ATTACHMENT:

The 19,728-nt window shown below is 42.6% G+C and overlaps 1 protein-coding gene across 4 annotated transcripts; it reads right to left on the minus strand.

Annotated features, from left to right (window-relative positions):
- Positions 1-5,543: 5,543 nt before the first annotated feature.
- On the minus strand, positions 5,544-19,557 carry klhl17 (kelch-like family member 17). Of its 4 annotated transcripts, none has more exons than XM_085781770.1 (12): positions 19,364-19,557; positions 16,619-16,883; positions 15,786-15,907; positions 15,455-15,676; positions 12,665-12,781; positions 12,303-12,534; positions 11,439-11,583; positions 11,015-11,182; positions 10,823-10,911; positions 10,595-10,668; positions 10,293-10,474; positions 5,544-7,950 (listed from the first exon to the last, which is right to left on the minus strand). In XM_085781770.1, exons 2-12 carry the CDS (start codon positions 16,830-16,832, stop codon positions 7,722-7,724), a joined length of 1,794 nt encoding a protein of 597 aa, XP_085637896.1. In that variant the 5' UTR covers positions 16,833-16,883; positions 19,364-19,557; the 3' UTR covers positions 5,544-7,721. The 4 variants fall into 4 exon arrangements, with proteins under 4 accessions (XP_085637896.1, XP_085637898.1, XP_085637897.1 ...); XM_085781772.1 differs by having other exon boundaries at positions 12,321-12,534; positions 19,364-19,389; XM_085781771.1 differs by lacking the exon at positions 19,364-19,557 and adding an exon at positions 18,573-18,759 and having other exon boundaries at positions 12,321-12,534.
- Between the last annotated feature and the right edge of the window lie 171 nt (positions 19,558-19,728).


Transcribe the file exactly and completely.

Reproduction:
The 19,728-nt window shown below is 42.6% G+C and overlaps 1 protein-coding gene across 4 annotated transcripts; it reads right to left on the minus strand.

Annotated features, from left to right (window-relative positions):
- Positions 1-5,543: 5,543 nt before the first annotated feature.
- On the minus strand, positions 5,544-19,557 carry klhl17 (kelch-like family member 17). Of its 4 annotated transcripts, none has more exons than XM_085781770.1 (12): positions 19,364-19,557; positions 16,619-16,883; positions 15,786-15,907; positions 15,455-15,676; positions 12,665-12,781; positions 12,303-12,534; positions 11,439-11,583; positions 11,015-11,182; positions 10,823-10,911; positions 10,595-10,668; positions 10,293-10,474; positions 5,544-7,950 (listed from the first exon to the last, which is right to left on the minus strand). In XM_085781770.1, exons 2-12 carry the CDS (start codon positions 16,830-16,832, stop codon positions 7,722-7,724), a joined length of 1,794 nt encoding a protein of 597 aa, XP_085637896.1. In that variant the 5' UTR covers positions 16,833-16,883; positions 19,364-19,557; the 3' UTR covers positions 5,544-7,721. The 4 variants fall into 4 exon arrangements, with proteins under 4 accessions (XP_085637896.1, XP_085637898.1, XP_085637897.1 ...); XM_085781772.1 differs by having other exon boundaries at positions 12,321-12,534; positions 19,364-19,389; XM_085781771.1 differs by lacking the exon at positions 19,364-19,557 and adding an exon at positions 18,573-18,759 and having other exon boundaries at positions 12,321-12,534.
- Between the last annotated feature and the right edge of the window lie 171 nt (positions 19,558-19,728).